Why intervention funds don’t work – Ex-AMCON boss

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Mr. Mustafa Chike-Obi

The immediate past Managing Director of Asset Management Corporation of Nigeria (AMCON), Mustapha Chike-Obi, has given insight into the reasons behind failure of the various intervention funds, especially  those floated by the Central Bank of  Nigeria (CBN) , to meet their targets.

According to him, these funds, as a means of boosting access to finance, are not as efficient as reducing interest  Rates, lamenting that even their default rates are as high as those of non-intervention funds.

“So, they don’t work,” he said. Why? “If you give a man in agriculture an interest rate at  five per cent, you think you are helping him. But everything around him is at 26 per cent. So, he gets a little bit of relief on his financing, but he doesn’t get reliefs on his supplies, diesel, food, employees etc. So at the end of the day, those things he gets at 26 per cent invades his five per cent,” he stated.

Then what is the way out?

“There must be access to capital at a reasonable price. With 26 per cent interest rate, you cannot do a business successfully. So, we must find a way to provide interest rate to everybody at a reasonable rate.

We must have an interest rate that will support our economy. And it cannot be much higher to the borrower at 12 per cent to 15 per cent. Every Nigerian should be able to borrow money at between 1215 per cent to 15  per cent, so, we must have capital available,” he said.

At a forum organised by Finance Correspondence Association of Nigeria, (FICAN) in Lagos recently, Chike-Obi, who is now the Executive Vice Chairman of Alpha African Advisory, shared his thoughts on the best route to reposition the economy for sustainable growth.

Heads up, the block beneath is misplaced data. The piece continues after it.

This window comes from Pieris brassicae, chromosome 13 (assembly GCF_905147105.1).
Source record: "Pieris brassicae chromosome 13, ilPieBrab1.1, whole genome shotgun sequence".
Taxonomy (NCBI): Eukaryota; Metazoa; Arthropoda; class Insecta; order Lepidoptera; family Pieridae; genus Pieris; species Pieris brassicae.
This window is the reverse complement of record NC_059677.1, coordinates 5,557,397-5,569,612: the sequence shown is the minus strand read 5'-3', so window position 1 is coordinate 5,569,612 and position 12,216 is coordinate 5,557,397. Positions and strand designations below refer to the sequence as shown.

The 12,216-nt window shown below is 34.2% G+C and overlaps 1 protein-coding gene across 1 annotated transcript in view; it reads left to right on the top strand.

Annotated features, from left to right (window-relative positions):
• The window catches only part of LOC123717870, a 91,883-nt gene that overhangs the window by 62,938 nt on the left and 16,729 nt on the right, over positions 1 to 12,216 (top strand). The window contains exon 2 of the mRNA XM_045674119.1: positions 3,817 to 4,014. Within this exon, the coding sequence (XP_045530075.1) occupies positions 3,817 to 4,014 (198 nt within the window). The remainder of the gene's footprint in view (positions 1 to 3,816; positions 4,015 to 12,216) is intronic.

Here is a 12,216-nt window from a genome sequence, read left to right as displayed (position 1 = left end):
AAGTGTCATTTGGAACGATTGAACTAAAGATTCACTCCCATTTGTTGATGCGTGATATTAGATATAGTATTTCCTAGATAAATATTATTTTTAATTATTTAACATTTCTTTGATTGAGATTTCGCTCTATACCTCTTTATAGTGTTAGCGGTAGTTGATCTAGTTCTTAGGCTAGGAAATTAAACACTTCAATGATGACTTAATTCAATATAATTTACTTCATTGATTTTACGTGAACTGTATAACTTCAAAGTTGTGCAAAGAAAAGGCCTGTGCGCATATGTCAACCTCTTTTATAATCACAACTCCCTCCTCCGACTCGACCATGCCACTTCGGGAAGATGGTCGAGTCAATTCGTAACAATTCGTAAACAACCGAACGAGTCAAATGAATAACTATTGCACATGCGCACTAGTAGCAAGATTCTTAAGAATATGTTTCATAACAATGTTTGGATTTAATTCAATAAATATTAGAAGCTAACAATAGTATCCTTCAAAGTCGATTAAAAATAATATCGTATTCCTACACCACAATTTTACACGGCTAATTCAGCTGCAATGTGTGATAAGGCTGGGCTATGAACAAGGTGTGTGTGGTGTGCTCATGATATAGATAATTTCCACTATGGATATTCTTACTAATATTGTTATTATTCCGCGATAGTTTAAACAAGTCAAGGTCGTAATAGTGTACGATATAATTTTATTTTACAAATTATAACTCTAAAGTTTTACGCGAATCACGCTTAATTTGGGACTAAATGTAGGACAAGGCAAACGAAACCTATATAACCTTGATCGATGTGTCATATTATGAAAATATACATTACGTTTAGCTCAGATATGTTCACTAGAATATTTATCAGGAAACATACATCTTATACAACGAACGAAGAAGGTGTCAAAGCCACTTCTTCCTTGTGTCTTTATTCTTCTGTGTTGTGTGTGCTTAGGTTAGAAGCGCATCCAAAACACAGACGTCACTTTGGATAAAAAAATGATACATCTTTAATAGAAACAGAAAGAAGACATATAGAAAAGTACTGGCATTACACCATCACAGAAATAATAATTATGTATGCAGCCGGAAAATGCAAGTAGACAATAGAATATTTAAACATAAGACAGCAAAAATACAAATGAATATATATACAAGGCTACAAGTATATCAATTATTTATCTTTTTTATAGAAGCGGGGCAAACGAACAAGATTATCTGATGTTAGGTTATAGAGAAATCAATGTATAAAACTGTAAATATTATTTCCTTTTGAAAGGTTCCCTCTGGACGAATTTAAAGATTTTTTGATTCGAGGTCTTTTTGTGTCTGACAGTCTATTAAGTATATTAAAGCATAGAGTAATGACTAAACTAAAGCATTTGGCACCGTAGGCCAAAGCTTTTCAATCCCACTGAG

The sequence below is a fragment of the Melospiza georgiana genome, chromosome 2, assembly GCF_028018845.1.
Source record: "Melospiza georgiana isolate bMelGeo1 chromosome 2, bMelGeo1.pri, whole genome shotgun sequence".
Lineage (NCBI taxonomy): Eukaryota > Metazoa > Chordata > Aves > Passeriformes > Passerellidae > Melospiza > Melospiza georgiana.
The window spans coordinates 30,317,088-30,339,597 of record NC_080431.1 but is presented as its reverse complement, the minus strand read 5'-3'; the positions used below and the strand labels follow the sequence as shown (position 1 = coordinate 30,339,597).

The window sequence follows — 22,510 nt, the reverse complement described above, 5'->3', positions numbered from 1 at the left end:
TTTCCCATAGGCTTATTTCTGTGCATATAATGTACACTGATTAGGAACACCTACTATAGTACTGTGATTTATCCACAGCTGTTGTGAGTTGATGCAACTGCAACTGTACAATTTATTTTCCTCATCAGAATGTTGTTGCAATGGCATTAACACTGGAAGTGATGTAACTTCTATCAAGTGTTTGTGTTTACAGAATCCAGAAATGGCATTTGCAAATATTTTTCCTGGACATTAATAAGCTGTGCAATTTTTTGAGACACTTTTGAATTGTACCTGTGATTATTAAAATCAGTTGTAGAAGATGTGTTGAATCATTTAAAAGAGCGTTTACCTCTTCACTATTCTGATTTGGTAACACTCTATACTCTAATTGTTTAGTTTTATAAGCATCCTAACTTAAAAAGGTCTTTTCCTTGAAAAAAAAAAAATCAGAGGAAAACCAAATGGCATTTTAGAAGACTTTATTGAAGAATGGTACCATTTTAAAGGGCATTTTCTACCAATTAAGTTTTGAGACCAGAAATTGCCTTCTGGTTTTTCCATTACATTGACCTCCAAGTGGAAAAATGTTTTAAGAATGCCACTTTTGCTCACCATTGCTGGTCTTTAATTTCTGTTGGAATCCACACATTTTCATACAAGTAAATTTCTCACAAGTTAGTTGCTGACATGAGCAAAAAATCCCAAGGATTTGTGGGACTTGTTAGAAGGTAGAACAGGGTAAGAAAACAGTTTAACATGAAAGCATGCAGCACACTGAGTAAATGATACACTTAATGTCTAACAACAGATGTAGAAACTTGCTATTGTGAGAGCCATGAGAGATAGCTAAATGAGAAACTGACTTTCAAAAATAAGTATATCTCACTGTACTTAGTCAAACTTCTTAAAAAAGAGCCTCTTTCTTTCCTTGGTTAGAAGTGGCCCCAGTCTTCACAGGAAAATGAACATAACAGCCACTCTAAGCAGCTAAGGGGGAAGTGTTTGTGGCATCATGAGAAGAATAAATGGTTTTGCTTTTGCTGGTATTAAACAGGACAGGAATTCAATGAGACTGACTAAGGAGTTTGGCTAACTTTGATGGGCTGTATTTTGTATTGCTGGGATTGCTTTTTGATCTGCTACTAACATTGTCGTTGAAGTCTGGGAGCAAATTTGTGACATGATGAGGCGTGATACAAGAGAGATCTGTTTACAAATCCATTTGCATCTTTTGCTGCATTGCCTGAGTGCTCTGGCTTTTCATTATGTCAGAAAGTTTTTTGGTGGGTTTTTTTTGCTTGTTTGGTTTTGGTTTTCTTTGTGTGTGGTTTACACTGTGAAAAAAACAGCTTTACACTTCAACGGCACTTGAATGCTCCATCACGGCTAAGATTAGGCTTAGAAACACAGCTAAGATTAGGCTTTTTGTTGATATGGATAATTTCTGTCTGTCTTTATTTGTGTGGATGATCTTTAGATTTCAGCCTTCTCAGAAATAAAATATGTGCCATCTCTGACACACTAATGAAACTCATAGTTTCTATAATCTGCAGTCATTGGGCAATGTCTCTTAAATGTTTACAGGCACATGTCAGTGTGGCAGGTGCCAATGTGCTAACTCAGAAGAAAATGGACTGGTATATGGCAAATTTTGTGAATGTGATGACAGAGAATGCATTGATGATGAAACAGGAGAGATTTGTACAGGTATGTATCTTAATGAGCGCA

Excerpts:

Infrastructure ministry

We need policies and the way to get policies is to get everyone in the room. We have a man in Nigeria, his name is Bayo Ogunlesi. BayoOgunlesi runs Global Infrastructure Partners. He owns Gatwick and he owns a pipeline in Italy, and he is there building infrastructure all over the world. Why can’t we get Bayo Ogunlesi to come and be Minister of Infrastructure? We should have a Ministry of Infrastructure. We should also have a Ministry of Revenue Generation. And if they (ministries) are too many, we can combine ministries of sports, Women Affairs etc, into Health, Education and Welfare into one ministry. But revenue generation and infrastructure are our biggest problems and we must deal with them immediately.

Intervention funds

Intervention funds as a means of boosting access to finance isn’t as efficient as reducing interest  rates. All these intervention funds, they don’t work. And let me tell you why they don’t work. If you give a man in agriculture an interest rate at five per cent, you think you are helping him, but everything around him is at 26 per cent. So, he gets a little bit of relief on his financing, but he doesn’t get reliefs on his supplies, diesel, food, employees, etc. So at the end of the day, those things he gets at 26 per cent invades his five per cent. Intervention funds also don’t work because the default rates are as high as default rates of non-intervention funds. So, they don’t work. They are not very efficient. What the economic managers need to do instead, is to provide capital at a reasonable interest rates that work for everyone.

There must be access to capital at a reasonable price. With 26 per cent interest rate, you cannot do a business successfully. So, we must find a way to provide interest rate to everybody at a reasonable rate.

We must have an interest rate that will support our economy. And it cannot be much higher to the borrower at 12 per cent to 15 per cent Every Nigerian should be able to borrow money at between 12 per cent to 15 per  cent so, we must have capital available.

Power sector